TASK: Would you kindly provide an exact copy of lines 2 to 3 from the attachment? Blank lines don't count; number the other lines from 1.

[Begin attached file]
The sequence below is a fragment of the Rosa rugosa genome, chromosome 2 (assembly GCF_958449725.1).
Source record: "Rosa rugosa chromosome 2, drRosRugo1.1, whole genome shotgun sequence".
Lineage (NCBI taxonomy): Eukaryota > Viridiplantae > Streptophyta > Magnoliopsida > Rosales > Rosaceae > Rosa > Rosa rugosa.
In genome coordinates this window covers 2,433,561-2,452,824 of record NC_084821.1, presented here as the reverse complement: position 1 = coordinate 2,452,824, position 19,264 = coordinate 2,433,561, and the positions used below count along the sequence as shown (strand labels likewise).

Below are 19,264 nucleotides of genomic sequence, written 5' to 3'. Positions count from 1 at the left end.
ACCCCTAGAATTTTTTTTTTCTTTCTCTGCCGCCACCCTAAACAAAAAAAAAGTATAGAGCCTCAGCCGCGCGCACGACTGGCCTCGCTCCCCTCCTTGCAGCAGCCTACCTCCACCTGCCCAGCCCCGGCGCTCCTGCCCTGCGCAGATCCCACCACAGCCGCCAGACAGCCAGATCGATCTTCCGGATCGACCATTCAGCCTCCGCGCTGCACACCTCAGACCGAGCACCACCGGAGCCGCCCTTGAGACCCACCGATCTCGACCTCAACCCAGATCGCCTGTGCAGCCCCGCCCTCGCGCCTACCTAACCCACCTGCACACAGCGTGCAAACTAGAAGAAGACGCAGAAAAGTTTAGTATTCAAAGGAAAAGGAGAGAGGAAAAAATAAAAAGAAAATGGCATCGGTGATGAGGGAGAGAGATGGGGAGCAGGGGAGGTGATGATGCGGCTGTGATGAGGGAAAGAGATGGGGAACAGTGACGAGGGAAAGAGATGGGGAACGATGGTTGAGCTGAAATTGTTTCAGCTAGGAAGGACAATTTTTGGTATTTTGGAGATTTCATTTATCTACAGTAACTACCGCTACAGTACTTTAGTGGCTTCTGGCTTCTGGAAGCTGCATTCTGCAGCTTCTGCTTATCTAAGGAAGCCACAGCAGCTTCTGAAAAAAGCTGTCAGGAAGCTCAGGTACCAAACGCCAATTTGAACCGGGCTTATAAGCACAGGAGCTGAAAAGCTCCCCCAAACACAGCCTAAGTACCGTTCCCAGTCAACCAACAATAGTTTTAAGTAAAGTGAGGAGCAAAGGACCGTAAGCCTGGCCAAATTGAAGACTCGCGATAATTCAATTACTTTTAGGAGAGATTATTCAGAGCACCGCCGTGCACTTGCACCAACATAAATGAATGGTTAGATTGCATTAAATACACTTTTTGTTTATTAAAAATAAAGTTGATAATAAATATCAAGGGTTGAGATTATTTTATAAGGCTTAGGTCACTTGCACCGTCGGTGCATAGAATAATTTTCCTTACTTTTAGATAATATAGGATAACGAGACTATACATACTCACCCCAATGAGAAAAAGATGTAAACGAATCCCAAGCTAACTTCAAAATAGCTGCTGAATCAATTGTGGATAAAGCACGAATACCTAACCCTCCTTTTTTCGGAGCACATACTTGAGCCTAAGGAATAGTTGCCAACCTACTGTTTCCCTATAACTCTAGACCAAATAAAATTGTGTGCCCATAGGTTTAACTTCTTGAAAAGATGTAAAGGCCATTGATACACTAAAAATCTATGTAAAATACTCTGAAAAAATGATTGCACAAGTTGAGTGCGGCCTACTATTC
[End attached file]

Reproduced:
Source record: "Rosa rugosa chromosome 2, drRosRugo1.1, whole genome shotgun sequence".
Lineage (NCBI taxonomy): Eukaryota > Viridiplantae > Streptophyta > Magnoliopsida > Rosales > Rosaceae > Rosa > Rosa rugosa.